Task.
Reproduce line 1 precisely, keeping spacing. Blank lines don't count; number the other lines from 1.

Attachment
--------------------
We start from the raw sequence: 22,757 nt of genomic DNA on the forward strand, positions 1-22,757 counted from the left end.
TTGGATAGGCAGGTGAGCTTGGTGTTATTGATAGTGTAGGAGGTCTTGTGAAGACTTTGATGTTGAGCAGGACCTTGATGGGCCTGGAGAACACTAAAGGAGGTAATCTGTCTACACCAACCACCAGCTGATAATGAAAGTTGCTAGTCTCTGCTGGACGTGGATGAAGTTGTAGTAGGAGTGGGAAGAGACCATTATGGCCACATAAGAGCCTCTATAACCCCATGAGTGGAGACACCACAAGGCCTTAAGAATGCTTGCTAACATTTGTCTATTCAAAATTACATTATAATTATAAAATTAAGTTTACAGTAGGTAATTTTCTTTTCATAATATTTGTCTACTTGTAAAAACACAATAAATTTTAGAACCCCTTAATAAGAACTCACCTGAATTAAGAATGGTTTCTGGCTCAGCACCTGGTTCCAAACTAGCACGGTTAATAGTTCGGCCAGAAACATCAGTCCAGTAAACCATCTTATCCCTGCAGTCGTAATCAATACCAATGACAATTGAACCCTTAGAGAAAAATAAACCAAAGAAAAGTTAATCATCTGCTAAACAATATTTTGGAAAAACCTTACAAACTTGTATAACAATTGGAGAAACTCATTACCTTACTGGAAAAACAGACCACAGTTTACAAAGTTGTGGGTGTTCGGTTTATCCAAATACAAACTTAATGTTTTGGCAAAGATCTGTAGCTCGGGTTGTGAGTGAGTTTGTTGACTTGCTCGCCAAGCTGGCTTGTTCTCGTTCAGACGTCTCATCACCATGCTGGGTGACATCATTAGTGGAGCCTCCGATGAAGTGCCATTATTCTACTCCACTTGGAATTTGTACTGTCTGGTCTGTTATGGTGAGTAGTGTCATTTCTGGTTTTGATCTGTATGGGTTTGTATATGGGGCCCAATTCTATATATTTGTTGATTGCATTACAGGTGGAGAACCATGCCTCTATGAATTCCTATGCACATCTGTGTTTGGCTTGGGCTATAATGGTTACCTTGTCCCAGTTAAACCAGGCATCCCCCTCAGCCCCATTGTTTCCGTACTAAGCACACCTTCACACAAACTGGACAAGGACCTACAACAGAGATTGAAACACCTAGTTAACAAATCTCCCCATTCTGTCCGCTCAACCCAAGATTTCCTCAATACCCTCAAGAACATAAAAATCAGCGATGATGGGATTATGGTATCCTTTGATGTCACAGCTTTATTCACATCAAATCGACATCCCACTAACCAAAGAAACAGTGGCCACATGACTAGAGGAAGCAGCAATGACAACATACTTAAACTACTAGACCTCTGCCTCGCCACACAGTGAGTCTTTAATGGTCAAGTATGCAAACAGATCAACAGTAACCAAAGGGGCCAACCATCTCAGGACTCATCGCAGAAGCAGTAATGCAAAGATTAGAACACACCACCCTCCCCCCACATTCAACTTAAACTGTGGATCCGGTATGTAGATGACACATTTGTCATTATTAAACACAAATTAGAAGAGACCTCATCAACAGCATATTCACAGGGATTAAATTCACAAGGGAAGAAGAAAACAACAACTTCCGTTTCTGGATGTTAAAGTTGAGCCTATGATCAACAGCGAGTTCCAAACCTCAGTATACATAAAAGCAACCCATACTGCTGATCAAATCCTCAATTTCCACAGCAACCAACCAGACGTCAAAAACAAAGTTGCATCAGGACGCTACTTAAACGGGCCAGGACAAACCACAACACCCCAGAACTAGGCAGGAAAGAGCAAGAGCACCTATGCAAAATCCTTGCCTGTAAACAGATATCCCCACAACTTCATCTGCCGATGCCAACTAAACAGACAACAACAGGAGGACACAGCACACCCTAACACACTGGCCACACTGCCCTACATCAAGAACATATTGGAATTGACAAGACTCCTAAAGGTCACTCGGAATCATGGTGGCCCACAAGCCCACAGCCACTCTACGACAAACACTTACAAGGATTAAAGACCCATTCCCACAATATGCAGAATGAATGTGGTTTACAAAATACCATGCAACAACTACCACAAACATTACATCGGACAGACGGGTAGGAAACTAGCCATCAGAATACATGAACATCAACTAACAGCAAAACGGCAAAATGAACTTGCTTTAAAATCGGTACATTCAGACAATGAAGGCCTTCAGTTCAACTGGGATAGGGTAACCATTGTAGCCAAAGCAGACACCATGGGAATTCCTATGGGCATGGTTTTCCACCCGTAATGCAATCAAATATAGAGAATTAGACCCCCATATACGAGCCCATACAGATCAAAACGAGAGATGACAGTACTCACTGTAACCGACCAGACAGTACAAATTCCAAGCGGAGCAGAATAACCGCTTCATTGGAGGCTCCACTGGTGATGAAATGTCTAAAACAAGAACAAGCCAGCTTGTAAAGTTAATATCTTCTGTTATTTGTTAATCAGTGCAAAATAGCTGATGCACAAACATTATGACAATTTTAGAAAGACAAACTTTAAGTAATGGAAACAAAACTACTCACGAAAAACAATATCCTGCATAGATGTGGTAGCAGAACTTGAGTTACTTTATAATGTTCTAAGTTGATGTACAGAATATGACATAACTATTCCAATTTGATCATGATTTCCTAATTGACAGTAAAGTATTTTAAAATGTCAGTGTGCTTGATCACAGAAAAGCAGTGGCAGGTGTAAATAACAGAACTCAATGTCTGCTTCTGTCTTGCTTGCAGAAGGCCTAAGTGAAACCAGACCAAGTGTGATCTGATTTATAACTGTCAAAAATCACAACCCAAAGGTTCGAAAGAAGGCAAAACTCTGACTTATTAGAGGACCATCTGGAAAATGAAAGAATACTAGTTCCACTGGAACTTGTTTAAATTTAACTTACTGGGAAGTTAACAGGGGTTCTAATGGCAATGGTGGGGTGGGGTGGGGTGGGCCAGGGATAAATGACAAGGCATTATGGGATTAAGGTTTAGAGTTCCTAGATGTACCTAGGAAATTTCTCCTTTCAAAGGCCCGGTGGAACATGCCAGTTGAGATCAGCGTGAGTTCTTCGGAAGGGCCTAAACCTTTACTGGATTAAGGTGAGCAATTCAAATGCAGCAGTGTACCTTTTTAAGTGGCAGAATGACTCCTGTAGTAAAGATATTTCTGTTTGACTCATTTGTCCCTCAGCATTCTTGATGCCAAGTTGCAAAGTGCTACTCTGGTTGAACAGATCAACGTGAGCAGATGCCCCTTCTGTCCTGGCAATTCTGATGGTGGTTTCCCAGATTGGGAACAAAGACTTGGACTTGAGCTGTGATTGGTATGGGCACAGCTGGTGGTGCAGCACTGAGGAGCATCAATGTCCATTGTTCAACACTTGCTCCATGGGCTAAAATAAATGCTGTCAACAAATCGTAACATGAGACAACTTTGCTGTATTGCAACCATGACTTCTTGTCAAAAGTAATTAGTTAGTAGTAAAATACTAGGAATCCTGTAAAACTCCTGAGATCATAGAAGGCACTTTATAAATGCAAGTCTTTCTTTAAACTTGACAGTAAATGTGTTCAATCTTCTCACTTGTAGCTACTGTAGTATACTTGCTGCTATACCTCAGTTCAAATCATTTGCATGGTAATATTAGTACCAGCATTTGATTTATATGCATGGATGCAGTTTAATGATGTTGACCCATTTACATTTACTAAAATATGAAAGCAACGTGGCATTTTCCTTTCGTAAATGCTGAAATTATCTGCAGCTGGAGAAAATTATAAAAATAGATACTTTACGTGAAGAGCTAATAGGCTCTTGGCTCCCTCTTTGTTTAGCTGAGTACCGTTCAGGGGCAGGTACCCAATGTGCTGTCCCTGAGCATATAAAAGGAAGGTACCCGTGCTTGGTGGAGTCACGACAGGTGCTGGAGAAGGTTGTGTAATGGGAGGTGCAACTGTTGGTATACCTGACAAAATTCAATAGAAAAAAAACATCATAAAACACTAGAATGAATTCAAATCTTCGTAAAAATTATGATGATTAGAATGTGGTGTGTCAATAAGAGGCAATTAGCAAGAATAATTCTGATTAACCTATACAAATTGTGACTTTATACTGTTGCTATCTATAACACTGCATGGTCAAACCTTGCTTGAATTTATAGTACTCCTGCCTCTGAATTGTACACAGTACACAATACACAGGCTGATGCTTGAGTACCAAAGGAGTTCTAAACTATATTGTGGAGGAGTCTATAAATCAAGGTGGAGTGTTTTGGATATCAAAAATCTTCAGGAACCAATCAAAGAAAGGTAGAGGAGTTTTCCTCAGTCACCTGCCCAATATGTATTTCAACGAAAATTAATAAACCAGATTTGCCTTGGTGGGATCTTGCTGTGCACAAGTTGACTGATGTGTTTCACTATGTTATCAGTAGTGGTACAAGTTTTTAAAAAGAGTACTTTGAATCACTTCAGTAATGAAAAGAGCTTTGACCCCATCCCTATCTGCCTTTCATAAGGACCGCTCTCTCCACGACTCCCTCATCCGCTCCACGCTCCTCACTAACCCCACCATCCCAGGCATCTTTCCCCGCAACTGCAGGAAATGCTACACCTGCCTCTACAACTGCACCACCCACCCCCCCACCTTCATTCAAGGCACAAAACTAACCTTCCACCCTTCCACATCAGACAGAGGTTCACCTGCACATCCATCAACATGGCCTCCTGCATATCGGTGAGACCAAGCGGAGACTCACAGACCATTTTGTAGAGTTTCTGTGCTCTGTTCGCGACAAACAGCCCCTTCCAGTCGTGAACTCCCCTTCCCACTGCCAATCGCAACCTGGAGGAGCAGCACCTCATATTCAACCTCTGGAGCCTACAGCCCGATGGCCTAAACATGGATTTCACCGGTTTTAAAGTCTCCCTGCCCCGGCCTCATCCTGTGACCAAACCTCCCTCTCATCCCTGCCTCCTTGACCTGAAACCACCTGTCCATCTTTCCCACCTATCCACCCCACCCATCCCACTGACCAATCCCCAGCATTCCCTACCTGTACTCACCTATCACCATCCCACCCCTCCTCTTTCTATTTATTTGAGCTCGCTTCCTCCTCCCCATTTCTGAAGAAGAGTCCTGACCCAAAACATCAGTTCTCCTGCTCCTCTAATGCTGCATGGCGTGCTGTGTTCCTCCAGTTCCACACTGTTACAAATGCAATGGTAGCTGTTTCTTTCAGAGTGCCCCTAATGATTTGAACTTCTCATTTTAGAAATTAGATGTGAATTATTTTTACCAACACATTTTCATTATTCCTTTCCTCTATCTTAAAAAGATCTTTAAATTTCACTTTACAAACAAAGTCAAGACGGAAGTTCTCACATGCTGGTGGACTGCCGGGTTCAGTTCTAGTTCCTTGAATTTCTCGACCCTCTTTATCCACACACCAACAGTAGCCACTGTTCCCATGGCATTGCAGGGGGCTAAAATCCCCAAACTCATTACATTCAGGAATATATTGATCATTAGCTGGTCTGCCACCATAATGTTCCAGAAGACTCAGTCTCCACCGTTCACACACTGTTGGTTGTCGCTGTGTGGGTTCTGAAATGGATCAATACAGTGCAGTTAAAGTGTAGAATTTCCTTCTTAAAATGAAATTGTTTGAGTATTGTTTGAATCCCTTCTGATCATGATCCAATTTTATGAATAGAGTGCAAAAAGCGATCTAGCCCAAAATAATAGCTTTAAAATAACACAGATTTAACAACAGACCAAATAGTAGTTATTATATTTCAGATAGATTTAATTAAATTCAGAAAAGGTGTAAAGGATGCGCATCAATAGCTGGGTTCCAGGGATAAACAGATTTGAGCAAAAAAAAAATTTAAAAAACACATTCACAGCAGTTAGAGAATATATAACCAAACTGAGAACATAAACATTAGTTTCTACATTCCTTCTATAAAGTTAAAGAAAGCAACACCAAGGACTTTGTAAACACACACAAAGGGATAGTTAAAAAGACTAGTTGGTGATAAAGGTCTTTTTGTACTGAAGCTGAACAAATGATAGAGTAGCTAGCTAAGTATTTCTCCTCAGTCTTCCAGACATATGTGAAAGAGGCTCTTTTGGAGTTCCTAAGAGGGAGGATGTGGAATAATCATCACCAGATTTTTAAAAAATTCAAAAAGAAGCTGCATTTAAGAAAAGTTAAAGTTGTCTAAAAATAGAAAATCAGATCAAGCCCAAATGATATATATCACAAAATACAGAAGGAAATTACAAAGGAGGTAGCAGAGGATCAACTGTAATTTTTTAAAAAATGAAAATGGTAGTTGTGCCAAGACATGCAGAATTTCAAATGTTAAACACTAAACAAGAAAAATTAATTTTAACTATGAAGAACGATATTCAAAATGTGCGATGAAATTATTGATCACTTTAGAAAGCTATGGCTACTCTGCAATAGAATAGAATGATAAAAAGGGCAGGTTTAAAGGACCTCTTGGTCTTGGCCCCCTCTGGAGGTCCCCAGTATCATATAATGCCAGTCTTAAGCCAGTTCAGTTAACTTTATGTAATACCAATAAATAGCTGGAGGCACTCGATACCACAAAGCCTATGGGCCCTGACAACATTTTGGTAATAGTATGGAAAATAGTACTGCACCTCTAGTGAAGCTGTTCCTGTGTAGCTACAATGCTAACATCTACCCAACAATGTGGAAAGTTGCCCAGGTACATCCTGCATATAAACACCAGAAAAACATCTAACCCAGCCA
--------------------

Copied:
We start from the raw sequence: 22,757 nt of genomic DNA on the forward strand, positions 1-22,757 counted from the left end.